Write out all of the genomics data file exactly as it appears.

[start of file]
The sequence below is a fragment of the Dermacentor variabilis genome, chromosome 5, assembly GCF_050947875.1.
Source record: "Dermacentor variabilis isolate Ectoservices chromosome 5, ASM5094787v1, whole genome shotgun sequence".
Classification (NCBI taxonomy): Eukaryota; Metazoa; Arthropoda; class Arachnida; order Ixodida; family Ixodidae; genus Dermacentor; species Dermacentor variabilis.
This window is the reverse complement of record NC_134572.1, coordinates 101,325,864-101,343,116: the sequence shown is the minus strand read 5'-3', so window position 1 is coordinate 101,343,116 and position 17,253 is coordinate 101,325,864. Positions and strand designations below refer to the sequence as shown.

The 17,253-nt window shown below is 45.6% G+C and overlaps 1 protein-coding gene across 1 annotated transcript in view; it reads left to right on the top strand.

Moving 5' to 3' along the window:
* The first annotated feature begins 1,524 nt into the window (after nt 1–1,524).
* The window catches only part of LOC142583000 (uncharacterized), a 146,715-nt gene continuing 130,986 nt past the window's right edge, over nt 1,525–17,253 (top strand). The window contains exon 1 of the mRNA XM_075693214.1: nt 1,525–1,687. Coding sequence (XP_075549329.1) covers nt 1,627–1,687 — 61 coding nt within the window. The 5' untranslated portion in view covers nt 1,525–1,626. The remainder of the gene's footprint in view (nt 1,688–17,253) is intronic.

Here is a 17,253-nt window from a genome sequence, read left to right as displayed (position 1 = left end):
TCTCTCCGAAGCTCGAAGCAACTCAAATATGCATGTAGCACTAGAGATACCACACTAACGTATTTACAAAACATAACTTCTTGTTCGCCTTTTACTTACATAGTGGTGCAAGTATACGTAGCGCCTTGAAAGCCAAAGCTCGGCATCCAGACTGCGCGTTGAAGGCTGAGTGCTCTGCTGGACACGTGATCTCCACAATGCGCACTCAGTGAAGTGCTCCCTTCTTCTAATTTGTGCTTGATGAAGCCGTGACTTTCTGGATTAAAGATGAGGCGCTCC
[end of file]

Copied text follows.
The sequence below is a fragment of the Dermacentor variabilis genome, chromosome 5, assembly GCF_050947875.1.
Source record: "Dermacentor variabilis isolate Ectoservices chromosome 5, ASM5094787v1, whole genome shotgun sequence".
Classification (NCBI taxonomy): Eukaryota; Metazoa; Arthropoda; class Arachnida; order Ixodida; family Ixodidae; genus Dermacentor; species Dermacentor variabilis.
This window is the reverse complement of record NC_134572.1, coordinates 101,325,864-101,343,116: the sequence shown is the minus strand read 5'-3', so window position 1 is coordinate 101,343,116 and position 17,253 is coordinate 101,325,864. Positions and strand designations below refer to the sequence as shown.

The 17,253-nt window shown below is 45.6% G+C and overlaps 1 protein-coding gene across 1 annotated transcript in view; it reads left to right on the top strand.

Moving 5' to 3' along the window:
* The first annotated feature begins 1,524 nt into the window (after nt 1–1,524).
* The window catches only part of LOC142583000 (uncharacterized), a 146,715-nt gene continuing 130,986 nt past the window's right edge, over nt 1,525–17,253 (top strand). The window contains exon 1 of the mRNA XM_075693214.1: nt 1,525–1,687. Coding sequence (XP_075549329.1) covers nt 1,627–1,687 — 61 coding nt within the window. The 5' untranslated portion in view covers nt 1,525–1,626. The remainder of the gene's footprint in view (nt 1,688–17,253) is intronic.

Here is a 17,253-nt window from a genome sequence, read left to right as displayed (position 1 = left end):
TCTCTCCGAAGCTCGAAGCAACTCAAATATGCATGTAGCACTAGAGATACCACACTAACGTATTTACAAAACATAACTTCTTGTTCGCCTTTTACTTACATAGTGGTGCAAGTATACGTAGCGCCTTGAAAGCCAAAGCTCGGCATCCAGACTGCGCGTTGAAGGCTGAGTGCTCTGCTGGACACGTGATCTCCACAATGCGCACTCAGTGAAGTGCTCCCTTCTTCTAATTTGTGCTTGATGAAGCCGTGACTTTCTGGATTAAAGATGAGGCGCTCC